The DSS Umbrella

A Pioneer

Muhammad Yunus, MD, a rheumatologist and professor of medicine at the University Of Illinois College Of Medicine, Peoria, was a pioneer in the study of fibromyalgia. As long as a decade ago, Yunus sought to describe a link between fibromyalgia (FM) and several diseases that share some the same characteristics, for instance chronic fatigue syndrome (CFS), irritable bowel syndrome (IBS), tension headaches, migraine, and restless leg syndrome. These diseases were grouped by Yunus under an umbrella he called "Dysregulation Spectrum Syndrome," which he defined as a, "a common biophysical syndrome characterized by endocrine dysregulation and dysfunction."

Defining the Paradigm  

Yunus uses the following ideas to define the DSS paradigm:

*Clusters are seen of those with similar symptoms within a given patient group where symptoms occur more often than in the general population.

*Patients share similar clinical characteristics.

*In these patients exists a state of heightened sensitivity to pain.

*There is an absence of a classic disease model: illness cannot be detected on clinical examination, lab tests cannot confirm the presence of disease, and there is no cure or relief that can be achieved by conventional treatment.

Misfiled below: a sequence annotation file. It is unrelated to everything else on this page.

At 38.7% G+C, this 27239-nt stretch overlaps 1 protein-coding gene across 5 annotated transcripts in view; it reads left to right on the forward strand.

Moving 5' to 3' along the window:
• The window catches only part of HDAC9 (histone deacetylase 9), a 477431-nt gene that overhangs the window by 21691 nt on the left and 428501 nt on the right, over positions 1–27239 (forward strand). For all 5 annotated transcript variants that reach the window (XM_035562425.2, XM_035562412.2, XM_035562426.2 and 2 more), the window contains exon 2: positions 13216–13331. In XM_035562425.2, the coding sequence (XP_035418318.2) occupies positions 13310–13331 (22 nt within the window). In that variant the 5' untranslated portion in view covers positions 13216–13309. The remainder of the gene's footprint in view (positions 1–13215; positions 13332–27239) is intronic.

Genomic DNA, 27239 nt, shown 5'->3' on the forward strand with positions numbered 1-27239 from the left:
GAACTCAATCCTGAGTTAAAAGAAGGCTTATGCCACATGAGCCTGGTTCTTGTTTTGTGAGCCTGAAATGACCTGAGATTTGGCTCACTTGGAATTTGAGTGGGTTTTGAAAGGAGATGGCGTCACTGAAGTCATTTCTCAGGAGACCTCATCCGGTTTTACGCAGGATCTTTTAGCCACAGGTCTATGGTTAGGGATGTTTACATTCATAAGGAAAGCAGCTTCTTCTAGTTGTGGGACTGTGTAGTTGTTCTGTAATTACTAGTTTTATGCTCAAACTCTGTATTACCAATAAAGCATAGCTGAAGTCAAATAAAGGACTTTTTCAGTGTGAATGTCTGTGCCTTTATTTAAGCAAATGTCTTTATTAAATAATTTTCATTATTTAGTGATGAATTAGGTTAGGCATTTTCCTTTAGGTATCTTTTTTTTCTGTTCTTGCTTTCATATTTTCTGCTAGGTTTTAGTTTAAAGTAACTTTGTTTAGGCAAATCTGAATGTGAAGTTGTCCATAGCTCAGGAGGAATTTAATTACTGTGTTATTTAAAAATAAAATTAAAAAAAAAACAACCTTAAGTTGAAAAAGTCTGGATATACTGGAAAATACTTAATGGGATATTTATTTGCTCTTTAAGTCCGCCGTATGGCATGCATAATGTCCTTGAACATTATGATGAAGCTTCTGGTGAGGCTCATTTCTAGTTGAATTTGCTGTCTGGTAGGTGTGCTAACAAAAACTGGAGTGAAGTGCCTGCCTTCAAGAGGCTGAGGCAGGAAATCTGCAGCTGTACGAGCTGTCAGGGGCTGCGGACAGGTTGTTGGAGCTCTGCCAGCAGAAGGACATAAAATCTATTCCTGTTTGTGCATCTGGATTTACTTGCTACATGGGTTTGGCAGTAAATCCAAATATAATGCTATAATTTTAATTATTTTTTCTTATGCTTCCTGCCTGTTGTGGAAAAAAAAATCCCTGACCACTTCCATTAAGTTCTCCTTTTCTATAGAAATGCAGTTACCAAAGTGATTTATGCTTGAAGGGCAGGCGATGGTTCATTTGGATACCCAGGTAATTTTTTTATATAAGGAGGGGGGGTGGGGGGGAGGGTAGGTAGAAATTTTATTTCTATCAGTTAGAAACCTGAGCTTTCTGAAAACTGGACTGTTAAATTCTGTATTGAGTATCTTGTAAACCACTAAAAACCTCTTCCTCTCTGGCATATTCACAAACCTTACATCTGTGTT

*There is an absence of any typical psychiatric model.

*A common neuroendocrine mechanism exists.

*There is a common genetic link.

*There is a shared response to neuromodulating drugs and treatments.

Statistics prove the wisdom of Yunus' contentions. For instance, the medical community has proven that the symptoms of IBS, headache, and menstrual difficulties occur more often in those with FM than in that of the general population. There is such a great disparity between those in the general population who experience these symptoms and those with FM that it is impossible to attribute the difference to chance. An example of such disparity can be seen with restless leg syndrome, which affects 31% of those with FM as opposed to 15% of those with rheumatoid arthritis, and only 2% of the general population.

IBS is more common in those suffering from FM and the converse is also true: more people with IBS suffer from FM. However, the same cannot be said of the inflammatory bowel diseases, for instance, Crohn's disease and ulcerative colitis. One third of those with rheumatoid arthritis suffer from FM.

There are 10 conditions in the DSS umbrella: FM, CFS, IBS, tension headaches, migraine headaches, primary dysmenorrhea (painful period cramps), periodic limb movement disorder, restless leg syndrome, temporomandibular pain syndrome (TMDJ), and myofascial pain syndrome. Dr. Yunus argues against the classification of FM as a depressive illness.

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